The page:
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Discussion About JWT?

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What is JWT ?
JSON Web Token (JWT) is a means of representing claims to be transferred between two parties. The claims in a JWT are encoded as a JSON object that is digitally signed using JSON Web Signature (JWS) and/or encrypted using JSON Web Encryption (JWE).

JSON Web Token (JWT) is an open standard (RFC 7519) that defines a compact and self-contained way for securely transmitting information between parties as a JSON object. JWTs can be signed using a secret (with the HMAC algorithm) or a public/private key pair using RSA.

JSON Web Tokens consist of three parts separated by dots (.), which are:

  1. Header
  2. Payload
  3. Signature

Header Example:

    "typ": "JWT",
    "alg": "HS256"

Payload Example:

    "userId": "b08f86af-35da-48f2-8fab-cef3904660bd"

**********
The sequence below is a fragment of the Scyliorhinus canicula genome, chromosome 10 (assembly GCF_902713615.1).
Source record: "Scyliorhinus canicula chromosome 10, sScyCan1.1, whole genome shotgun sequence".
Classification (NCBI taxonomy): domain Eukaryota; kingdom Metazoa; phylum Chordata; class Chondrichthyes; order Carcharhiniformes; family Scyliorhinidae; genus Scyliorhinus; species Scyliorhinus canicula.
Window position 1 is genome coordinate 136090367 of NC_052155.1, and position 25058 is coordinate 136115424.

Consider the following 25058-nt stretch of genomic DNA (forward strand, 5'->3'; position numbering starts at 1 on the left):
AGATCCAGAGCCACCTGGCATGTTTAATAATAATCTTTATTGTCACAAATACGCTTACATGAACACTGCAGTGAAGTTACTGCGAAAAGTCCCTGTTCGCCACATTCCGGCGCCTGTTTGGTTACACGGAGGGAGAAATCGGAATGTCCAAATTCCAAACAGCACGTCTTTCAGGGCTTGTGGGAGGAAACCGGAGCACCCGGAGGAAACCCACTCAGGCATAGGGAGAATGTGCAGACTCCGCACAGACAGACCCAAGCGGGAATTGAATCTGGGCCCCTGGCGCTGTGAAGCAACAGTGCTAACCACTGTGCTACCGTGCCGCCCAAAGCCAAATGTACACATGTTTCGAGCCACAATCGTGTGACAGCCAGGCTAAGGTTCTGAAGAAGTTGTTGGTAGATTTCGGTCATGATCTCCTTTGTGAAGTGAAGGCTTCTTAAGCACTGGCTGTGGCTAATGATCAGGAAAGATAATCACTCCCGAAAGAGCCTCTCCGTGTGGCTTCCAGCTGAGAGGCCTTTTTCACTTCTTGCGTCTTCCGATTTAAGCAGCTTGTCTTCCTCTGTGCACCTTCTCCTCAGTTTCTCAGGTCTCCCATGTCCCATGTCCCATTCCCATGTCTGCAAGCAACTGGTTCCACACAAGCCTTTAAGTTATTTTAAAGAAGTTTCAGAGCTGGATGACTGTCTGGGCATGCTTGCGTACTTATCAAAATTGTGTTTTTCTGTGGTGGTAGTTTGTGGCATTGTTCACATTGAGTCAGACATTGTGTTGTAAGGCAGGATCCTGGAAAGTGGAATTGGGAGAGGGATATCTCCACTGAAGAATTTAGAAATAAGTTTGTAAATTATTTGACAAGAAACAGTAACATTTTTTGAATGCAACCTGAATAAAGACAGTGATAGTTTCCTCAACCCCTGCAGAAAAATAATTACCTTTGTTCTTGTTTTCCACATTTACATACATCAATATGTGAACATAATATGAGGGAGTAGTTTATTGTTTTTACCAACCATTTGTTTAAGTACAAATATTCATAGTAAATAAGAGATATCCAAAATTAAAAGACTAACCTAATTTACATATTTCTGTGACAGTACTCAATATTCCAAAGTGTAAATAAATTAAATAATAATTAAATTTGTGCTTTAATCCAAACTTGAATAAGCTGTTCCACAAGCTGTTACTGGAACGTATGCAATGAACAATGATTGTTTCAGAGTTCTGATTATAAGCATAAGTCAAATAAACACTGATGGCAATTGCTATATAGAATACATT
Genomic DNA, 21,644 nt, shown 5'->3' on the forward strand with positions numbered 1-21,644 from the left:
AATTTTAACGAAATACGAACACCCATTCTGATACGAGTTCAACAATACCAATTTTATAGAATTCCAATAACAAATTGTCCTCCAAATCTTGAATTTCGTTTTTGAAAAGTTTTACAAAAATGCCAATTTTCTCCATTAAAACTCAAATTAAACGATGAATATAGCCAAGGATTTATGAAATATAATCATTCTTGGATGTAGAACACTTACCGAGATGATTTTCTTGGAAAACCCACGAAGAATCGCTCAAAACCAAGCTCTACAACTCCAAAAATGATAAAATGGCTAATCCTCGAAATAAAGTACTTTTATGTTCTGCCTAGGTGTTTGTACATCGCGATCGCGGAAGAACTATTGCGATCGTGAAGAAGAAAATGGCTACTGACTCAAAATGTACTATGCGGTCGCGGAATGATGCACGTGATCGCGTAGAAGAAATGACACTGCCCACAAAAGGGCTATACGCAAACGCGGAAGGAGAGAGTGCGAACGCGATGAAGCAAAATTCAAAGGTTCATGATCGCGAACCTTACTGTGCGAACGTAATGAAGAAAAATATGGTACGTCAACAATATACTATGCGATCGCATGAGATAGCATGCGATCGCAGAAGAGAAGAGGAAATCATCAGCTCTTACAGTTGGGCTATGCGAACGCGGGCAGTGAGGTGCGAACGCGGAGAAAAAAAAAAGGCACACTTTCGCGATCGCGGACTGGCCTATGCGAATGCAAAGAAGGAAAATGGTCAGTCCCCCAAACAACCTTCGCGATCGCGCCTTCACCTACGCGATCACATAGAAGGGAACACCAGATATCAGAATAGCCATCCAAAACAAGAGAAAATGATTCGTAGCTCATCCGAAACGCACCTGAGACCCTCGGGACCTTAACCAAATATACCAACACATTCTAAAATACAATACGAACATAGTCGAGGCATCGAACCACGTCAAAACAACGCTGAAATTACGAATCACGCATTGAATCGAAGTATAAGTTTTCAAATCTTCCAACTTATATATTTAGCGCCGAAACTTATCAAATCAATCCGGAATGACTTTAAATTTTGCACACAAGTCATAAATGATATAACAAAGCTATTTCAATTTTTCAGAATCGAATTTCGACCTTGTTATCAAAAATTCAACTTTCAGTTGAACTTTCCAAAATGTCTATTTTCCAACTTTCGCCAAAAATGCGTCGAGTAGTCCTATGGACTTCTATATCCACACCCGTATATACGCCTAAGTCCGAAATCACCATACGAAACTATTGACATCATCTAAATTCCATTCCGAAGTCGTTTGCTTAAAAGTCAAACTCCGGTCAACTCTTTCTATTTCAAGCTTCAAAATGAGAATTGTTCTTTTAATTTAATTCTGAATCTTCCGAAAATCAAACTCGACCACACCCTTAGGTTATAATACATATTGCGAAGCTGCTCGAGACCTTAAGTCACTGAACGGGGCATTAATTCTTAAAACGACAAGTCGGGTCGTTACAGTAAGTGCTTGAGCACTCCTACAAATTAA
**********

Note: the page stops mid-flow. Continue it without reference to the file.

data = base64urlEncode( header ) + “.” + base64urlEncode( payload )
signature = Hash( data, secret );


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posted Apr 28, 2017 by Manish Tiwari

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Both JSON and XML are capable of representing in-memory data in a readable textual format. Similarly, both of them are isomorphic, which means an equivalent one of the given piece of text is possible in the other format. For instance, while invoking a public Web service, a developer can state in the query string parameter whether the output should be in XML or JSON format.

Due to such similarities, it might not be simple to choose a suitable data exchange format from the two. This is where it is essential to consider the differentiating characteristics or both the formats and find out which one is more suitable for a particular application.

Compares the major characteristics of both formats.